Two Typhoons to Affect East Asia

Typhoon Tembin off the coast of the Philippines on August 20th.

Typhoon Tembin (Igme in the Philippines) took a toll on the island of Luzon and made its’ way northward through the western Pacific Ocean/Philippine Sea.  It recently turned westward and is headed toward Taiwan (or Chinese Taipei).  It is forecast to make landfall during the day on Thursday (local time in Taiwan) as the equivalent to a strong category one/weak category two on the Saffir-Simpson scale.

As if that wasn’t bad enough, Typhoon Bolaven is hot on it’s heels in the western Pacific.  Right now, it is forecast to reach the area near the southern islands of Japan in 5 days time.

Forecast track for Typhoon Bolaven in the western Pacific.

Given how far away Bolaven is from mainland east Asia (and the islands in close proximity to the mainland), the error in the forecast track includes Taiwan.  Obviously, one typhoon strike is bad enough, but two typhoon strikes in less than a week could be devastating, especially when you consider that Bolaven is forecast to be even stronger (category three) than Tembin as it nears this area.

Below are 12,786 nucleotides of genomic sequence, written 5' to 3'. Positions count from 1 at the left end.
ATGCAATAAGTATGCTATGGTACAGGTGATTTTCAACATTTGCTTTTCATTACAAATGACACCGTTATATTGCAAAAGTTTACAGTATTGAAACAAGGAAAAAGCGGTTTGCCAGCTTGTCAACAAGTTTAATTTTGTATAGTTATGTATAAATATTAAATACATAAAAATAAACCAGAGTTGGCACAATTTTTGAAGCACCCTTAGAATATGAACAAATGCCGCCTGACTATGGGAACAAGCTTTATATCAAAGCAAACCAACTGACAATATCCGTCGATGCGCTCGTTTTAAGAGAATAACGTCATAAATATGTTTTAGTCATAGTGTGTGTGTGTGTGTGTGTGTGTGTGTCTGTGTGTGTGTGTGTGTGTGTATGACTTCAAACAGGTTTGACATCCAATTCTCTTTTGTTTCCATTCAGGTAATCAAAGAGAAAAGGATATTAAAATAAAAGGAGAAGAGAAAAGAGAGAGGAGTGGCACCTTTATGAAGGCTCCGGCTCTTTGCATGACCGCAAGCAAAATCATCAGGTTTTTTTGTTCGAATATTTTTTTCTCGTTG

The good news for Taiwan is that both the European and US forecast models take Bolaven north of Taiwan into the East China Sea.  The frightening part of this is that both models intensify Bolaven even more as it turns northward in the East China Sea and moves into the Yellow Sea between China and the Korean peninsula.  Here are the last four runs from the GFS (US) model:

Last four GFS model run solutions for 18Z August 27th. I believe the time difference makes this valid for the early morning of August 28th locally.

Of course, much like the situation with Isaac in the Atlantic, these models are looking well into the future.  We shouldn’t take them too seriously just yet.  That said, it appears there is better agreement from run-to-run as well as between the two models than in the case of the Atlantic storm.  So, maybe it should be taken a little more seriously, but, nonetheless, there is plenty of time to gain a better understanding of the storm’s path and intensity before disaster preparations need to be made.

This entry was posted in Tropical Weather and tagged , , , , , , , , . Bookmark the permalink.

Leave a Reply

Fill in your details below or click an icon to log in: Logo

You are commenting using your account. Log Out / Change )

Twitter picture

You are commenting using your Twitter account. Log Out / Change )

Facebook photo

You are commenting using your Facebook account. Log Out / Change )

Google+ photo

You are commenting using your Google+ account. Log Out / Change )

Connecting to %s